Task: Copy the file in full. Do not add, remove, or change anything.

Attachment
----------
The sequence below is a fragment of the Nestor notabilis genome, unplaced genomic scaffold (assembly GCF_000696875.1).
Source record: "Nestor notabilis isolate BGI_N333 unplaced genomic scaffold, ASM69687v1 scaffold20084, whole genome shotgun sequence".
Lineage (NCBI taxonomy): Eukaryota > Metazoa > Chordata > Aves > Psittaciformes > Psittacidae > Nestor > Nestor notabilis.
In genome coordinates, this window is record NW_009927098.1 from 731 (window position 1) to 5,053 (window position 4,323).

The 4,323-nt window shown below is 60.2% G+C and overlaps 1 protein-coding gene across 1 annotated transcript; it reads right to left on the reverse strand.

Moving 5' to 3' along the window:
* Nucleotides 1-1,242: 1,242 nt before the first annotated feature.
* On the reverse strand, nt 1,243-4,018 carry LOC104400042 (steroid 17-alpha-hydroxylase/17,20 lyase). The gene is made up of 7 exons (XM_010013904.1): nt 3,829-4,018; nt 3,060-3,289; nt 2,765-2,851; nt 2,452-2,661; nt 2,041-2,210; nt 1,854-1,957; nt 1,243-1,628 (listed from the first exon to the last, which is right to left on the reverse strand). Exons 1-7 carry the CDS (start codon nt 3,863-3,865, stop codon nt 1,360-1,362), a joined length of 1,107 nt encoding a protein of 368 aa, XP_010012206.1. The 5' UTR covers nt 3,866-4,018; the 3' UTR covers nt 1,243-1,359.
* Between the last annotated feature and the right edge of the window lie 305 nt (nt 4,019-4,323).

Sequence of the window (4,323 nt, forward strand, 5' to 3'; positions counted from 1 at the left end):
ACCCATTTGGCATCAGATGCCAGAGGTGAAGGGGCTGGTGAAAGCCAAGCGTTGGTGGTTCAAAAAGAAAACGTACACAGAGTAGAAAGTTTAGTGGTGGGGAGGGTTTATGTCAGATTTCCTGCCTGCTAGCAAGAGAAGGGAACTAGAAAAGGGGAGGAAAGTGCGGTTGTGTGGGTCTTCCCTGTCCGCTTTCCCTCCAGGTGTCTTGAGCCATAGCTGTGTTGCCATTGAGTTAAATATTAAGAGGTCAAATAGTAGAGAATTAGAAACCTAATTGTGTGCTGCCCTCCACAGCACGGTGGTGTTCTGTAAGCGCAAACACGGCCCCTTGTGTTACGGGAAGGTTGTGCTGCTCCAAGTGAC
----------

The sequence below is a fragment of the Nestor notabilis genome, unplaced genomic scaffold (assembly GCF_000696875.1).
Source record: "Nestor notabilis isolate BGI_N333 unplaced genomic scaffold, ASM69687v1 scaffold20084, whole genome shotgun sequence".
Lineage (NCBI taxonomy): Eukaryota > Metazoa > Chordata > Aves > Psittaciformes > Psittacidae > Nestor > Nestor notabilis.
In genome coordinates, this window is record NW_009927098.1 from 731 (window position 1) to 5,053 (window position 4,323).

The 4,323-nt window shown below is 60.2% G+C and overlaps 1 protein-coding gene across 1 annotated transcript; it reads right to left on the reverse strand.

Moving 5' to 3' along the window:
* Nucleotides 1-1,242: 1,242 nt before the first annotated feature.
* On the reverse strand, nt 1,243-4,018 carry LOC104400042 (steroid 17-alpha-hydroxylase/17,20 lyase). The gene is made up of 7 exons (XM_010013904.1): nt 3,829-4,018; nt 3,060-3,289; nt 2,765-2,851; nt 2,452-2,661; nt 2,041-2,210; nt 1,854-1,957; nt 1,243-1,628 (listed from the first exon to the last, which is right to left on the reverse strand). Exons 1-7 carry the CDS (start codon nt 3,863-3,865, stop codon nt 1,360-1,362), a joined length of 1,107 nt encoding a protein of 368 aa, XP_010012206.1. The 5' UTR covers nt 3,866-4,018; the 3' UTR covers nt 1,243-1,359.
* Between the last annotated feature and the right edge of the window lie 305 nt (nt 4,019-4,323).

Sequence of the window (4,323 nt, forward strand, 5' to 3'; positions counted from 1 at the left end):
ACCCATTTGGCATCAGATGCCAGAGGTGAAGGGGCTGGTGAAAGCCAAGCGTTGGTGGTTCAAAAAGAAAACGTACACAGAGTAGAAAGTTTAGTGGTGGGGAGGGTTTATGTCAGATTTCCTGCCTGCTAGCAAGAGAAGGGAACTAGAAAAGGGGAGGAAAGTGCGGTTGTGTGGGTCTTCCCTGTCCGCTTTCCCTCCAGGTGTCTTGAGCCATAGCTGTGTTGCCATTGAGTTAAATATTAAGAGGTCAAATAGTAGAGAATTAGAAACCTAATTGTGTGCTGCCCTCCACAGCACGGTGGTGTTCTGTAAGCGCAAACACGGCCCCTTGTGTTACGGGAAGGTTGTGCTGCTCCAAGTGAC